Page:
Civil Legal Justice 2 - Civil Legal Issues and Resources (WebJunction)
Second in a four-course series to help libraries address the civil legal justice gap in the United States. After part two, learners will be able to identify the most common types of civil legal issues that people are likely to experience; prepare a legal reference collection specific to the library’s location and local community needs; and evaluate the accuracy, relevance, and currency of online and print legal resources.
Civil Legal Justice 3 - Partnering with Legal Service Providers (WebJunction)
Third in a four-course series to help libraries address the civil legal justice gap in the United States. After part three, learners will be able to describe the range of legal assistance options that might be available to individuals experiencing civil legal issues; provide a legal referral appropriate to the patron’s situation and circumstances; and identify and establish positive relationships with organizations offering legal aid, information, and referrals to individuals in your location.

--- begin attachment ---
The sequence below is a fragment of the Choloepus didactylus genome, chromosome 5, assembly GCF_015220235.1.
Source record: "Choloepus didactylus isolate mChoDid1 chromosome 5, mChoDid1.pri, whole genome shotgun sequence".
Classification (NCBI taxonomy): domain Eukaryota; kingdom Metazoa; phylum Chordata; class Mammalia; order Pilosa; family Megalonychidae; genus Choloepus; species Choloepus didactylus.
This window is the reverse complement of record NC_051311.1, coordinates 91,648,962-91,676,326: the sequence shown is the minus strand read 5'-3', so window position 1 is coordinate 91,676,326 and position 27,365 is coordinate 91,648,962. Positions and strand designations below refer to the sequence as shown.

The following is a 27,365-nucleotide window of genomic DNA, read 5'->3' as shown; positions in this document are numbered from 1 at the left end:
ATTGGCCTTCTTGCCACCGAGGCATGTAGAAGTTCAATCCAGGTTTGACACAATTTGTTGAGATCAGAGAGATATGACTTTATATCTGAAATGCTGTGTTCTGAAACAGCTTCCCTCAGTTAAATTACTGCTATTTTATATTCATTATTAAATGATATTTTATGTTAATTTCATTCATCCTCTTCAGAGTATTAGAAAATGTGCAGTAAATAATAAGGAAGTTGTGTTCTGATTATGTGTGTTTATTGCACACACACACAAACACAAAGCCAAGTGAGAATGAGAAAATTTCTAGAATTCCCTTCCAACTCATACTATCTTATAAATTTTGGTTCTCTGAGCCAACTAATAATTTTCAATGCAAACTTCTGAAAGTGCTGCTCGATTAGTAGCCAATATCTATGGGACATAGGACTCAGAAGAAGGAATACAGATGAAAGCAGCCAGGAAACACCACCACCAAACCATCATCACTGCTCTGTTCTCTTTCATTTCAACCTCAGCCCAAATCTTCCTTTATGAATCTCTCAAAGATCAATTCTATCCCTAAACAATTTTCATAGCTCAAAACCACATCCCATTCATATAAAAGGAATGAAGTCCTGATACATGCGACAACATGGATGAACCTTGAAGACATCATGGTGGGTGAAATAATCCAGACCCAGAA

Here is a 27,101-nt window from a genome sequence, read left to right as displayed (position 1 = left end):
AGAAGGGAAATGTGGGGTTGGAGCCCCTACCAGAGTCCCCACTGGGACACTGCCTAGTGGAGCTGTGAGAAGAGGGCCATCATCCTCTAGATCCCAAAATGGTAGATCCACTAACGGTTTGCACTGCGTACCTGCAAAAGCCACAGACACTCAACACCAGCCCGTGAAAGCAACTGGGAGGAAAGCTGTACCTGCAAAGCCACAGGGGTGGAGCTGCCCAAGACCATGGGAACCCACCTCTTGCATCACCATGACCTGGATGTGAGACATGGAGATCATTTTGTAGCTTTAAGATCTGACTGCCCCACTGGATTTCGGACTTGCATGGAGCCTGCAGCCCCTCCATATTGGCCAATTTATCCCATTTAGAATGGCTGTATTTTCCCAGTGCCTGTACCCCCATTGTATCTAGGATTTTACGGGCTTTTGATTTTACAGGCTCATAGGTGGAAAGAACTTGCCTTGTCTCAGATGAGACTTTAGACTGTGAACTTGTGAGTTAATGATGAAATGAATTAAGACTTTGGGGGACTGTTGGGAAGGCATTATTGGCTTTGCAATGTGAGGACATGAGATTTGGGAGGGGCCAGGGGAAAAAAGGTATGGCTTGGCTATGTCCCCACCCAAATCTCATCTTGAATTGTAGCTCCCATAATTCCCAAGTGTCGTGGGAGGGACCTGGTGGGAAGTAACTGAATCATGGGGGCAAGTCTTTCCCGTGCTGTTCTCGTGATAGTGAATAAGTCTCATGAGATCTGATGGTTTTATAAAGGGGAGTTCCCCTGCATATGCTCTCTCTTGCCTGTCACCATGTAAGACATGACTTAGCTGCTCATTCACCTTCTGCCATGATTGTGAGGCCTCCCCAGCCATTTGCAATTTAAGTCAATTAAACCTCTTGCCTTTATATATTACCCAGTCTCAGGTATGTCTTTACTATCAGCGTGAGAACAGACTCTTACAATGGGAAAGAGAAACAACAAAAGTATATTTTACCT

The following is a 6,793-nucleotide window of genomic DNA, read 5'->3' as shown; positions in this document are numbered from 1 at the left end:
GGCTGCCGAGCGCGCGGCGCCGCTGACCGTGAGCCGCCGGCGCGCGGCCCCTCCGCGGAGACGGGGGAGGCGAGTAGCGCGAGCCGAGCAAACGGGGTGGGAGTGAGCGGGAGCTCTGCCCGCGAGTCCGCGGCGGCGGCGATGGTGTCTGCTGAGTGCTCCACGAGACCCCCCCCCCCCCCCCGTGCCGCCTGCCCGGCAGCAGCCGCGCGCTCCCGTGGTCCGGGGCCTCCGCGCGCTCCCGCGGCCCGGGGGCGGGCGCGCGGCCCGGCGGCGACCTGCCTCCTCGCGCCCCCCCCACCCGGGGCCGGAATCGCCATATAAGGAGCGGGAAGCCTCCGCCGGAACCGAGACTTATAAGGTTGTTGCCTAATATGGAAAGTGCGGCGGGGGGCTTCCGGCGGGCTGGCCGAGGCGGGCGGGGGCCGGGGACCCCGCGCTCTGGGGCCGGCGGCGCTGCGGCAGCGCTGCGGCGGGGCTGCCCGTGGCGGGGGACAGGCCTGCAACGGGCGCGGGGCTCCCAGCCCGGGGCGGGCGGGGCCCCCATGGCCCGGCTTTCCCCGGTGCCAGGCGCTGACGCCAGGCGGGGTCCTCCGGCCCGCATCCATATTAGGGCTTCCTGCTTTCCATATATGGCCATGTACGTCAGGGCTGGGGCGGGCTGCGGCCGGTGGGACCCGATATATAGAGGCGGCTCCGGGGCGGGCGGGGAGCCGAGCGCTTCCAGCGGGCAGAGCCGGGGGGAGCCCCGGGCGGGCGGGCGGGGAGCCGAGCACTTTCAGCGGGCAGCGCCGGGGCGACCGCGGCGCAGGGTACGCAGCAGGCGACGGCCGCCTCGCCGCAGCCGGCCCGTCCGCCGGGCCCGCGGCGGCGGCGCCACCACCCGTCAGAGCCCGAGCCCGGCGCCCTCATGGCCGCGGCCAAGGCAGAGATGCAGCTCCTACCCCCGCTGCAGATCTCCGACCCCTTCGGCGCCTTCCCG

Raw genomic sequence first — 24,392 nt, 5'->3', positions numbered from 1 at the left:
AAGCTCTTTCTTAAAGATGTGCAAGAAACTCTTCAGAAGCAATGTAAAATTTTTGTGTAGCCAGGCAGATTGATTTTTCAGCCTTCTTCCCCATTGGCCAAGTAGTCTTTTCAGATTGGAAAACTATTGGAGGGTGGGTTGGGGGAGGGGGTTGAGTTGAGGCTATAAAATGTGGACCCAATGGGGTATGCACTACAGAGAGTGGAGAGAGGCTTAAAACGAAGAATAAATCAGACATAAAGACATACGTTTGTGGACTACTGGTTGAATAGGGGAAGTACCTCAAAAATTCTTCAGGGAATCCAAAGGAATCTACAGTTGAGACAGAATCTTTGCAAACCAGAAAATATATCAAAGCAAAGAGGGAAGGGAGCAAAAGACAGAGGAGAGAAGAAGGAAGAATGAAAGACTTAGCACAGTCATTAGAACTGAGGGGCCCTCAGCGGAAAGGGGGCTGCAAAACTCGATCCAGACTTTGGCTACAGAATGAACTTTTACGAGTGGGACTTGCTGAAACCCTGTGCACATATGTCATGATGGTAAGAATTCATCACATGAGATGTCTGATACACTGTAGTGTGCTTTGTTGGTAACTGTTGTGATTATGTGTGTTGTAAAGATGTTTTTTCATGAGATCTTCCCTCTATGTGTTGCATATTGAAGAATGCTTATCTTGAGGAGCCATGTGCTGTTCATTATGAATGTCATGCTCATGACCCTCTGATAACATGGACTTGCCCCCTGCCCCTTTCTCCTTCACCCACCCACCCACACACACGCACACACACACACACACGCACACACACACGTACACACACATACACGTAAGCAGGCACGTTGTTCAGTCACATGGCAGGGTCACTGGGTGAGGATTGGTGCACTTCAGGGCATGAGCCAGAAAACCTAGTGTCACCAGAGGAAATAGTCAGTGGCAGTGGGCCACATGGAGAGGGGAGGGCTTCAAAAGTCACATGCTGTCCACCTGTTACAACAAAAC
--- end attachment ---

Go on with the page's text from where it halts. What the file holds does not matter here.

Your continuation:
Civil Legal Justice 4 - The Legal Reference Interview (WebJunction)
Fourth in a four-course series to help libraries address the civil legal justice gap in the United States. After part four, learners will be able to recognize and address patron stress related to their legal issues and the personal circumstances behind them; identify a patron’s specific legal issue through the legal reference interview process; and identify the applicable body of law, secondary reference source, and specific legal reference material that addresses a patron’s issue.
Legal Information Reference Center for Everyday Legal Questions (WVInfoDepot.org)
Tutorial designed to help West Virginia library staff and educators understand the Legal Information Reference Center database and how to help patrons use it. Includes a section on legal information vs. legal advice.
Legal Research for Non-Lawyers and Librarians
Nebraska Library Commission NCompass Live webinar.
West Virginia Library Commission
1900 Kanawha Blvd East | Culture Center, Bldg. 9 | Charleston, WV 25305
In-State Toll Free : (800) 642-9021 | (304) 558-2041